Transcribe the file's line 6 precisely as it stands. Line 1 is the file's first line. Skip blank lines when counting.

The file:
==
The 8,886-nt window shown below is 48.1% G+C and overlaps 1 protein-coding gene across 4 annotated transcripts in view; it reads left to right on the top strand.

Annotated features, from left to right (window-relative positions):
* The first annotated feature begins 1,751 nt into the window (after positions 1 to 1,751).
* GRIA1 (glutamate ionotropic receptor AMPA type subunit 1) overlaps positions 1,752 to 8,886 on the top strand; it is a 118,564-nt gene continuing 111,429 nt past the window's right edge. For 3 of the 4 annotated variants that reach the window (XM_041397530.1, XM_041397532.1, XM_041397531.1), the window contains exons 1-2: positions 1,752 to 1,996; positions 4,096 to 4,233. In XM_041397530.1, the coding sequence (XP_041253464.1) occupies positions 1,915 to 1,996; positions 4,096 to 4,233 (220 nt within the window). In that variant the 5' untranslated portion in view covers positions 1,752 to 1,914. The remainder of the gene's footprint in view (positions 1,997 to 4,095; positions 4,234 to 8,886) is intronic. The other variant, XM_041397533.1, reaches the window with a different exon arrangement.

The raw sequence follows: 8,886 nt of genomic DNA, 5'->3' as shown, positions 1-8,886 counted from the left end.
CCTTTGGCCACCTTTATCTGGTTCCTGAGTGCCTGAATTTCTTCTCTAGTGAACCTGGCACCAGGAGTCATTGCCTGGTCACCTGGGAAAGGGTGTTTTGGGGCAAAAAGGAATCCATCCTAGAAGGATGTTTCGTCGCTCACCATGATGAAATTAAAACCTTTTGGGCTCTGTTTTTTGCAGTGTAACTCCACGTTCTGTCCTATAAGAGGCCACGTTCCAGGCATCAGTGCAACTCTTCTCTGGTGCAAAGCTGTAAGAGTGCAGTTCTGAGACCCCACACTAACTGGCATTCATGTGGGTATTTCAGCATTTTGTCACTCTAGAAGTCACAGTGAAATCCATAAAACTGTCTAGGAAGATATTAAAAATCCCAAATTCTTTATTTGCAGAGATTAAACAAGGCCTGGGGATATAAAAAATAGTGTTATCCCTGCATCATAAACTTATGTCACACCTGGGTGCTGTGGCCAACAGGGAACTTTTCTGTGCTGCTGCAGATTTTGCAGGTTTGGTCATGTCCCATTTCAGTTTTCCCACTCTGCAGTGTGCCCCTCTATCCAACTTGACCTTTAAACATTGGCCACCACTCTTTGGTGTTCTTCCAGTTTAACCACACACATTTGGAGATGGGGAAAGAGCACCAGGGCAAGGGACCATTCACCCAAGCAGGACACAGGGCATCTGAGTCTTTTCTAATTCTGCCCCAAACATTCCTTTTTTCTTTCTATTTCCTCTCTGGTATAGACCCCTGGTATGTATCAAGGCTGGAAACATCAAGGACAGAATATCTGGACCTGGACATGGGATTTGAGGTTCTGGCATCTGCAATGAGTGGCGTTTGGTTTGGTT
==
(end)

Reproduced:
CCTTTGGCCACCTTTATCTGGTTCCTGAGTGCCTGAATTTCTTCTCTAGTGAACCTGGCACCAGGAGTCATTGCCTGGTCACCTGGGAAAGGGTGTTTTGGGGCAAAAAGGAATCCATCCTAGAAGGATGTTTCGTCGCTCACCATGATGAAATTAAAACCTTTTGGGCTCTGTTTTTTGCAGTGTAACTCCACGTTCTGTCCTATAAGAGGCCACGTTCCAGGCATCAGTGCAACTCTTCTCTGGTGCAAAGCTGTAAGAGTGCAGTTCTGAGACCCCACACTAACTGGCATTCATGTGGGTATTTCAGCATTTTGTCACTCTAGAAGTCACAGTGAAATCCATAAAACTGTCTAGGAAGATATTAAAAATCCCAAATTCTTTATTTGCAGAGATTAAACAAGGCCTGGGGATATAAAAAATAGTGTTATCCCTGCATCATAAACTTATGTCACACCTGGGTGCTGTGGCCAACAGGGAACTTTTCTGTGCTGCTGCAGATTTTGCAGGTTTGGTCATGTCCCATTTCAGTTTTCCCACTCTGCAGTGTGCCCCTCTATCCAACTTGACCTTTAAACATTGGCCACCACTCTTTGGTGTTCTTCCAGTTTAACCACACACATTTGGAGATGGGGAAAGAGCACCAGGGCAAGGGACCATTCACCCAAGCAGGACACAGGGCATCTGAGTCTTTTCTAATTCTGCCCCAAACATTCCTTTTTTCTTTCTATTTCCTCTCTGGTATAGACCCCTGGTATGTATCAAGGCTGGAAACATCAAGGACAGAATATCTGGACCTGGACATGGGATTTGAGGTTCTGGCATCTGCAATGAGTGGCGTTTGGTTTGGTT